Medal of Honor recipient Jack H. Lucas’ classic memoir of his heroics at the Battle of Iwo Jima - with a foreword by Bob Dole and reissued to coincide with the 75th anniversary of the battle in 2020.
On February 20, 1945, the second day of the assault on Iwo Jima - one of the bloodiest battles of the Pacific theater in World War II - Private Jack Lucas, who was only 17, and three other Marines engaged in a close-proximity firefight with Japanese soldiers. When two enemy grenades landed in their trench, Lucas jumped on one and pulled the other under his body to save the lives of his comrades. Lucas was blown into the air as his body was torn apart by 250 entrance wounds. He was so severely wounded that his team left him for dead. Miraculously, he survived.
While on the hospital ship Samaritan, his spirit soared to see the American flag flying atop Mount Suribachi - the same flag immortalized in Joe Rosenthal’s iconic photograph, Raising the Flag on Iwo Jima. Lucas endured 21 grueling surgeries and carried 200 pieces of shrapnel in his body for the rest of his life. Awarded the Medal of Honor, he became the youngest Marine in US history - and the youngest of all World War II servicemen - to receive the honor.
Indestructible tells the remarkable story of an extraordinary American possessed with a fierce determination to serve his country.
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- Shirley Coyne
I loved this book. Partly because my father was 19 when he was sent to Iwo Jima. It was interesting to hear all the trouble Jack Lucas went to get in the fighting at 14 years old. It seems incredulous that he was able to pull it off and yet he was a decorated soldier by the age of 17. It's a pretty powerful book and I enjoyed the story line and how it was written and read. I would definitely recommend this book to anyone who likes a good action drama that's not fiction!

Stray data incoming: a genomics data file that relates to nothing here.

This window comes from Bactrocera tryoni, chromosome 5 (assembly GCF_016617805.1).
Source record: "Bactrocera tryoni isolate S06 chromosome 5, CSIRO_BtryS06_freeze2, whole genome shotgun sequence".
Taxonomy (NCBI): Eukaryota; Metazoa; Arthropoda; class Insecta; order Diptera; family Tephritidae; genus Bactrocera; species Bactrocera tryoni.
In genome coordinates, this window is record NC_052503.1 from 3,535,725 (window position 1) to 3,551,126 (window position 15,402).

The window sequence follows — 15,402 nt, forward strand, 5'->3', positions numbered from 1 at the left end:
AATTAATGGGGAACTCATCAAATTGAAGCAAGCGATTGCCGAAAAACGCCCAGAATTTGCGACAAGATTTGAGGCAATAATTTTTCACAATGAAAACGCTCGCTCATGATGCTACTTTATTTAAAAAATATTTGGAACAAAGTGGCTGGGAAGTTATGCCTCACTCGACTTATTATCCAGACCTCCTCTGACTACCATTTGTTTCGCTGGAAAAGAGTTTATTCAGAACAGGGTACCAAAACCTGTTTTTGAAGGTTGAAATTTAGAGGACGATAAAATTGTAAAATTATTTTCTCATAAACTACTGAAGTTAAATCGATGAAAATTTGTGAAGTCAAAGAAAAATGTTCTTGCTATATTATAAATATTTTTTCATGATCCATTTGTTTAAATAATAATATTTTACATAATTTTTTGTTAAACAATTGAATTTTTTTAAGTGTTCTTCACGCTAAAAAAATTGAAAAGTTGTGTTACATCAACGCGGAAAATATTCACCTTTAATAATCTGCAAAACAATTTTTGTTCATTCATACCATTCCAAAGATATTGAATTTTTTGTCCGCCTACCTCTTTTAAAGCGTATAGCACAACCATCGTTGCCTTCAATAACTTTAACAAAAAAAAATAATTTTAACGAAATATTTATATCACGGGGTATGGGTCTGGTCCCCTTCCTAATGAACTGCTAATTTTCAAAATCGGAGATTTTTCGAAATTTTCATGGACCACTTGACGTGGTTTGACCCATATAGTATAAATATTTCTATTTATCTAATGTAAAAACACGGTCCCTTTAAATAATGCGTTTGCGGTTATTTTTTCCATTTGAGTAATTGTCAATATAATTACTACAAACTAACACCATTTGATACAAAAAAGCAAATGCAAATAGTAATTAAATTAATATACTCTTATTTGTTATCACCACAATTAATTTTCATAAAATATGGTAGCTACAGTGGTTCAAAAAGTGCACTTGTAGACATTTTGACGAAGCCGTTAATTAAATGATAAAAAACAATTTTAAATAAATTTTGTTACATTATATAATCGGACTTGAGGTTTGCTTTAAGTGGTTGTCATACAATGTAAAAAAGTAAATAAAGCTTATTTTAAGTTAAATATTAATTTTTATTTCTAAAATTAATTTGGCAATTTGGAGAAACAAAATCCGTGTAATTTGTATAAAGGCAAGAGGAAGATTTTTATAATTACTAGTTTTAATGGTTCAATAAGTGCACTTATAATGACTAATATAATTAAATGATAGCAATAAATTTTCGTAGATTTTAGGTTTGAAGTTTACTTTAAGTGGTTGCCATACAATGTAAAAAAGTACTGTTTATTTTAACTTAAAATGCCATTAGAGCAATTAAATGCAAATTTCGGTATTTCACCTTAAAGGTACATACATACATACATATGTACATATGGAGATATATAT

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Not Really About Iwo Jima
Jack Lucas was undoubtedly a hero on Iwo; the Medal of Honor is very difficult to earn. However, I didn't find his story compelling. There is great deal of self aggrandizing of his many exploits, quite at odds with the quiet modesty that most heroes of our country's armed conflicts exhibit.
Many of these memoirs are worth sharing with younger generations so they understand and appreciate the price our veterans have paid to preserve our country. (By the way, I am an Army veteran.) This is not one of them. Mr. Lucas revels in his lack of respect for military authority and other unsavory behavior, a bad boy who has gotten a pass because of a single act, albeit a remarkable one.
Beyond Mr. Lucas' pugnacious character, the first part of the book lurches awkwardly back and forth in time. Additionally, there is very little about his time on Iwo Jima, but lots about how quick he was to fight, even into old age.
The ones thing I found very interesting was how well he described the Japanese fortifications on Iwo. I have read multiple history's of this epic battle, but learned several interesting facts from Mr. Lucas.
The narrator was excellent, the ones saving grace for this title. He has a wonderful southern accent, and does a wonderful job given the clunky writing of the book.